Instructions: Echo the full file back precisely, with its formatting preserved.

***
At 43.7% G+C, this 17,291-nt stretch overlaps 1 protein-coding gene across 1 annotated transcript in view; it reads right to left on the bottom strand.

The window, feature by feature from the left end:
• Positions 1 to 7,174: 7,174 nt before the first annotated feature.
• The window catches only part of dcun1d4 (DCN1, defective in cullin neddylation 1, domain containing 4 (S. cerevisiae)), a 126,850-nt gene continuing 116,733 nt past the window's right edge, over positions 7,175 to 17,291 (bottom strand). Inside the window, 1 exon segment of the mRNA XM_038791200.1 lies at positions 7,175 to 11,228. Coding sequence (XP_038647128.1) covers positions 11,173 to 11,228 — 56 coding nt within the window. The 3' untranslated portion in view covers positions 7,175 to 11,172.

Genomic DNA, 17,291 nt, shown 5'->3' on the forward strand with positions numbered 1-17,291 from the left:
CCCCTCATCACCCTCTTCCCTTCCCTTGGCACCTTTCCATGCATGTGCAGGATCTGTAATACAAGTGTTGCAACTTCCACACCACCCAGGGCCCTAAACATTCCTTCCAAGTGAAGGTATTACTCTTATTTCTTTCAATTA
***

At 43.7% G+C, this 17,291-nt stretch overlaps 1 protein-coding gene across 1 annotated transcript in view; it reads right to left on the bottom strand.

The window, feature by feature from the left end:
• Positions 1 to 7,174: 7,174 nt before the first annotated feature.
• The window catches only part of dcun1d4 (DCN1, defective in cullin neddylation 1, domain containing 4 (S. cerevisiae)), a 126,850-nt gene continuing 116,733 nt past the window's right edge, over positions 7,175 to 17,291 (bottom strand). Inside the window, 1 exon segment of the mRNA XM_038791200.1 lies at positions 7,175 to 11,228. Coding sequence (XP_038647128.1) covers positions 11,173 to 11,228 — 56 coding nt within the window. The 3' untranslated portion in view covers positions 7,175 to 11,172.

Genomic DNA, 17,291 nt, shown 5'->3' on the forward strand with positions numbered 1-17,291 from the left:
CCCCTCATCACCCTCTTCCCTTCCCTTGGCACCTTTCCATGCATGTGCAGGATCTGTAATACAAGTGTTGCAACTTCCACACCACCCAGGGCCCTAAACATTCCTTCCAAGTGAAGGTATTACTCTTATTTCTTTCAATTA